A Healing Encounter

In today’s Gospel from St. Mark, the people bring to Jesus a deaf man, begging him to “lay his hand on him.”

Being deaf in Jesus’ time was not just about not being able to hear or speak clearly. Physical impairment was often viewed as the consequence of sin, with the result that people suffering from deafness, blindness, etc., had little status and were barred from many things. So in asking Jesus to lay his hands on the man, they seek what will not only physically heal him, but will restores him to community.

There is a beautiful intimacy to the encounter between the deaf man and Jesus. We are told by Mark that Jesus “took him aside in private, away from the crowd.” He then put his fingers into the man’s ears, spat and touched his tongue. “Then looking up to heaven, he sighed and said to him, ‘Ephphatha,’ that is, ‘Be opened.'”

As I see the scene in my mind, I see the man (with no one else to distract him) focused totally on Jesus – his actions, his words, his physical closeness. And I see Jesus, the incarnation of God, physically manifesting God’s love to the man through his intimate touch, and his words.

The man can now hear and speak and is thus restored to community. Jesus heals his physical body and loss of community.

But the man can also now hear and proclaim the Gospel. To us, who sometimes have blocked our ears to the Gospel or refused to speak the Good News to others, Jesus also says “Ephphatha!”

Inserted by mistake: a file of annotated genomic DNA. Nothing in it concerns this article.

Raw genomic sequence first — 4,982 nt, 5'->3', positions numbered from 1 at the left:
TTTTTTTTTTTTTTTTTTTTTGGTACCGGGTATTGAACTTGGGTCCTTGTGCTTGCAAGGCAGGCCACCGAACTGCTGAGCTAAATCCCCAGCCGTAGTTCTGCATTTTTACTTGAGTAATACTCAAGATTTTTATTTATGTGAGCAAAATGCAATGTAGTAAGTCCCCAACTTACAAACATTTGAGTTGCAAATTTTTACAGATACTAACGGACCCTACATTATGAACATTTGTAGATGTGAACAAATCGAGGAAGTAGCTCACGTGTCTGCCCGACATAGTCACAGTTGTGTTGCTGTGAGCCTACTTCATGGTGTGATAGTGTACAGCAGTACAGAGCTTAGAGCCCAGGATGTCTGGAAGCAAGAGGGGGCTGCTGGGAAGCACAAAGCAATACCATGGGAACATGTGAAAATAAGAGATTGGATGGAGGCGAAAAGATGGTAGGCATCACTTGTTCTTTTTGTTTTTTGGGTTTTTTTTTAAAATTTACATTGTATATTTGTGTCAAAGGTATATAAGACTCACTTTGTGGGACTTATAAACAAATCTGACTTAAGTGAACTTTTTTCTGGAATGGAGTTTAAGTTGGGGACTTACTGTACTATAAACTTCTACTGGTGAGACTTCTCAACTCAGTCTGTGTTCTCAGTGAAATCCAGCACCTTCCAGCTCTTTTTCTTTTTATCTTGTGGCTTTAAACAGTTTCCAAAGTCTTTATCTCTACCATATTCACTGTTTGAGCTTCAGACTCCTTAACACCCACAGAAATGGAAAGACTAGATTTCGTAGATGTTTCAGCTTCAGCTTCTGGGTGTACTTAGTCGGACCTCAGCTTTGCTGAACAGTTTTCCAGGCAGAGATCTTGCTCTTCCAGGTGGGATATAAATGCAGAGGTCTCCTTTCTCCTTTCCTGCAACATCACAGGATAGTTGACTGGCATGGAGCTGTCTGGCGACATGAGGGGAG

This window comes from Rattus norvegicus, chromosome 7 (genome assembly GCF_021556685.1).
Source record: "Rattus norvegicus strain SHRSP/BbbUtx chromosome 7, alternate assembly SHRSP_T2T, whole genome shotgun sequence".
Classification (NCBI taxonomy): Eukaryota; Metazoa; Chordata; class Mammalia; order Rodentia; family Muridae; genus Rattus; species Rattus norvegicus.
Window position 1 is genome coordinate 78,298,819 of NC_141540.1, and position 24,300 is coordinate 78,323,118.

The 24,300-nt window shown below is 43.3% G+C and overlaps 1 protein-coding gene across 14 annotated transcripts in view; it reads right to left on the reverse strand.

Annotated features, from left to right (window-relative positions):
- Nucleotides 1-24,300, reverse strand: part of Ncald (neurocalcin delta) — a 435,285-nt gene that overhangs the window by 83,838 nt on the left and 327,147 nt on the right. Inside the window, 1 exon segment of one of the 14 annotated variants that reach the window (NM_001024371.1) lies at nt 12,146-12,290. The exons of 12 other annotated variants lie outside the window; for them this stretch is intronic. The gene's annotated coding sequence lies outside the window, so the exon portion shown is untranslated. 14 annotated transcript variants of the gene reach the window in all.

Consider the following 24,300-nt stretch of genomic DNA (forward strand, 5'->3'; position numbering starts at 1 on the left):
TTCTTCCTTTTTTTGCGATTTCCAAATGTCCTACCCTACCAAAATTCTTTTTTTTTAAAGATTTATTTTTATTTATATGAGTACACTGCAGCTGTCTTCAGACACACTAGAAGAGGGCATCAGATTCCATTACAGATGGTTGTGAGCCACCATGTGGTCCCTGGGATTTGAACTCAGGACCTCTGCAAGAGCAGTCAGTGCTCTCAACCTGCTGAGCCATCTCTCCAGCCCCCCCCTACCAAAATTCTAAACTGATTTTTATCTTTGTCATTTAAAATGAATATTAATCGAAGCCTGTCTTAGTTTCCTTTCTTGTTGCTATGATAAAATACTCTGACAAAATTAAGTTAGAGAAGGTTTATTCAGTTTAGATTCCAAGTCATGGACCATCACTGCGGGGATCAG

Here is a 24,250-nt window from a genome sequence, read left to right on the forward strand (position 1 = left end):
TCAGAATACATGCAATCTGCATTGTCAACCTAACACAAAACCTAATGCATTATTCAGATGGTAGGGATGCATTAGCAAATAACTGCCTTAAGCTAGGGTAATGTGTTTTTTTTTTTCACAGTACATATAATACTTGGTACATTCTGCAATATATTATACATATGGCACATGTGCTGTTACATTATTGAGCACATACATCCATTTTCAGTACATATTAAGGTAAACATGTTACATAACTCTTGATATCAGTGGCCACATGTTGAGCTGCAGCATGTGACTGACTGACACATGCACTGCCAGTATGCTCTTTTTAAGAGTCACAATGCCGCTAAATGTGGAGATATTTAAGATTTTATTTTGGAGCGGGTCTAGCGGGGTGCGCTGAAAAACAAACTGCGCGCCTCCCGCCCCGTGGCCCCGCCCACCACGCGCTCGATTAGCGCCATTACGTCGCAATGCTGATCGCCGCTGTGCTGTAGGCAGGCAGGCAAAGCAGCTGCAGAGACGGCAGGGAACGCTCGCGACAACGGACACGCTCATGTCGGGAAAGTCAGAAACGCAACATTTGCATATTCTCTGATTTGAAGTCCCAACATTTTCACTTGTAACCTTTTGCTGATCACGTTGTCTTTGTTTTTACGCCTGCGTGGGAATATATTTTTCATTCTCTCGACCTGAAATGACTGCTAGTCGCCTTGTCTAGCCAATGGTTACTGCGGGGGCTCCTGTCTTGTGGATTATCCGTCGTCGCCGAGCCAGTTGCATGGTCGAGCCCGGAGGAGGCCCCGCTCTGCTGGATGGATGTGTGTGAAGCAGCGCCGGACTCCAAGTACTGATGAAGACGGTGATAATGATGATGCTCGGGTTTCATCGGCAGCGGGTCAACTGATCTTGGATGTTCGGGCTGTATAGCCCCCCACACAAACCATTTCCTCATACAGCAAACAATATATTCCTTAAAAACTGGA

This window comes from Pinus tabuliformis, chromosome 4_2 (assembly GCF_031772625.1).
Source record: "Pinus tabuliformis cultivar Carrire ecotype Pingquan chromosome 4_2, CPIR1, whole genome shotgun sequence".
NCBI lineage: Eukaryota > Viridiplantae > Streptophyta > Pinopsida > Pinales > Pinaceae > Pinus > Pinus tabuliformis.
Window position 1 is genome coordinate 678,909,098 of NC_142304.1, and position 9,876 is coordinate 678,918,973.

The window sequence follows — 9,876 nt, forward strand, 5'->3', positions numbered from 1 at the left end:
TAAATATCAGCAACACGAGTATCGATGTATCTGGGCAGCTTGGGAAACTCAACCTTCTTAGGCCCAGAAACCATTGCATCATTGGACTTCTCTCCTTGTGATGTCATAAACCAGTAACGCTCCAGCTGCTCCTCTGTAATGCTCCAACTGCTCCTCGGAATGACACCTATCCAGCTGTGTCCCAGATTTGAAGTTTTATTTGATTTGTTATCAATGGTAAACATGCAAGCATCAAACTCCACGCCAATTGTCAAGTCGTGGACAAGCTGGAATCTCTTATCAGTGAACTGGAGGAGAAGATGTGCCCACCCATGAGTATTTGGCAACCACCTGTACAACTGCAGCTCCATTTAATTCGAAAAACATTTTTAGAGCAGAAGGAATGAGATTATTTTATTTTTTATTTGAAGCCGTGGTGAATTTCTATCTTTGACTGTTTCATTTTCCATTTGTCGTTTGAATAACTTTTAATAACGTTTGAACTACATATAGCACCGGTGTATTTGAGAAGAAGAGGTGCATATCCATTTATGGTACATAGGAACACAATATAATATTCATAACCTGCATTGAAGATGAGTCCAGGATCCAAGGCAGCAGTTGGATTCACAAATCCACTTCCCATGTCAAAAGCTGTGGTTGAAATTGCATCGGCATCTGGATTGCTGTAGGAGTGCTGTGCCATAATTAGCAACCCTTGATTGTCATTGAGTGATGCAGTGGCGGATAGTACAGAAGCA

One thought on “A Healing Encounter

  1. I believe you could offer a day long retreat on ‘how and when to “…speak the Good News to others,…” and who is most responsible for the ‘block(ing) of ears’ to which you speak?

    Reflecting upon your March 16th posting this spring, “Inclusion, not Coercion” and with the inundation and spirit of ‘daily tracking polls,’ is the Good News seen as more inclusive or coercive in the daily lives for whom the message is directed?

    Being approached by one supposedly holding the key to another’s heart (be opened) often erects more barriers than hearts potentially opened.

    As one so elegantly posted on your blog months ago – St. Francis may have said it best, “Preach the Gospel and when necessary use words.”

    When and under what conditions should ‘words’ be spoken?

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